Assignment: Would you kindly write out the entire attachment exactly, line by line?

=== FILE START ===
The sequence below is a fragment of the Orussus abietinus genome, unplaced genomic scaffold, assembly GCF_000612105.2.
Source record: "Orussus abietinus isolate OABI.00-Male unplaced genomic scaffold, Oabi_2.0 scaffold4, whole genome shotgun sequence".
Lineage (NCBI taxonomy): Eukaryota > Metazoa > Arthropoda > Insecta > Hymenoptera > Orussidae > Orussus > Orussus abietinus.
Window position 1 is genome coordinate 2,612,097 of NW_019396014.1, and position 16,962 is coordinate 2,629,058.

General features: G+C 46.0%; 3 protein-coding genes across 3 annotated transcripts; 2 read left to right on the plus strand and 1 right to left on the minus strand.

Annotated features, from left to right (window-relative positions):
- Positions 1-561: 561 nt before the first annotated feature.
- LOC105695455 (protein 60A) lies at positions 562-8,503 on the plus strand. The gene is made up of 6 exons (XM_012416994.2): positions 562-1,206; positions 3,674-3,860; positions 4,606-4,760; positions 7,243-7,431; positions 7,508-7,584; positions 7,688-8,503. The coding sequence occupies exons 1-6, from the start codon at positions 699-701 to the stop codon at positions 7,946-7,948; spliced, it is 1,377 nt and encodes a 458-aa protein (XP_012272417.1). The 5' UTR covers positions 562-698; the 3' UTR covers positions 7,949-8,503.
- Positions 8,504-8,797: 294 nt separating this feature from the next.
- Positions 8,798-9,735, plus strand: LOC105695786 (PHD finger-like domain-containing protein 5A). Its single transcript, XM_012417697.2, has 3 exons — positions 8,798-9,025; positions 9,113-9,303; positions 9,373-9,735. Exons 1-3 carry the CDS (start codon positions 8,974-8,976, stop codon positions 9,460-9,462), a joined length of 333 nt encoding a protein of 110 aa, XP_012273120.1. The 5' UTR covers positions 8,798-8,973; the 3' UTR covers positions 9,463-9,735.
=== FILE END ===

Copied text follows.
The sequence below is a fragment of the Orussus abietinus genome, unplaced genomic scaffold, assembly GCF_000612105.2.
Source record: "Orussus abietinus isolate OABI.00-Male unplaced genomic scaffold, Oabi_2.0 scaffold4, whole genome shotgun sequence".
Lineage (NCBI taxonomy): Eukaryota > Metazoa > Arthropoda > Insecta > Hymenoptera > Orussidae > Orussus > Orussus abietinus.
Window position 1 is genome coordinate 2,612,097 of NW_019396014.1, and position 16,962 is coordinate 2,629,058.

General features: G+C 46.0%; 3 protein-coding genes across 3 annotated transcripts; 2 read left to right on the plus strand and 1 right to left on the minus strand.

Annotated features, from left to right (window-relative positions):
- Positions 1-561: 561 nt before the first annotated feature.
- LOC105695455 (protein 60A) lies at positions 562-8,503 on the plus strand. The gene is made up of 6 exons (XM_012416994.2): positions 562-1,206; positions 3,674-3,860; positions 4,606-4,760; positions 7,243-7,431; positions 7,508-7,584; positions 7,688-8,503. The coding sequence occupies exons 1-6, from the start codon at positions 699-701 to the stop codon at positions 7,946-7,948; spliced, it is 1,377 nt and encodes a 458-aa protein (XP_012272417.1). The 5' UTR covers positions 562-698; the 3' UTR covers positions 7,949-8,503.
- Positions 8,504-8,797: 294 nt separating this feature from the next.
- Positions 8,798-9,735, plus strand: LOC105695786 (PHD finger-like domain-containing protein 5A). Its single transcript, XM_012417697.2, has 3 exons — positions 8,798-9,025; positions 9,113-9,303; positions 9,373-9,735. Exons 1-3 carry the CDS (start codon positions 8,974-8,976, stop codon positions 9,460-9,462), a joined length of 333 nt encoding a protein of 110 aa, XP_012273120.1. The 5' UTR covers positions 8,798-8,973; the 3' UTR covers positions 9,463-9,735.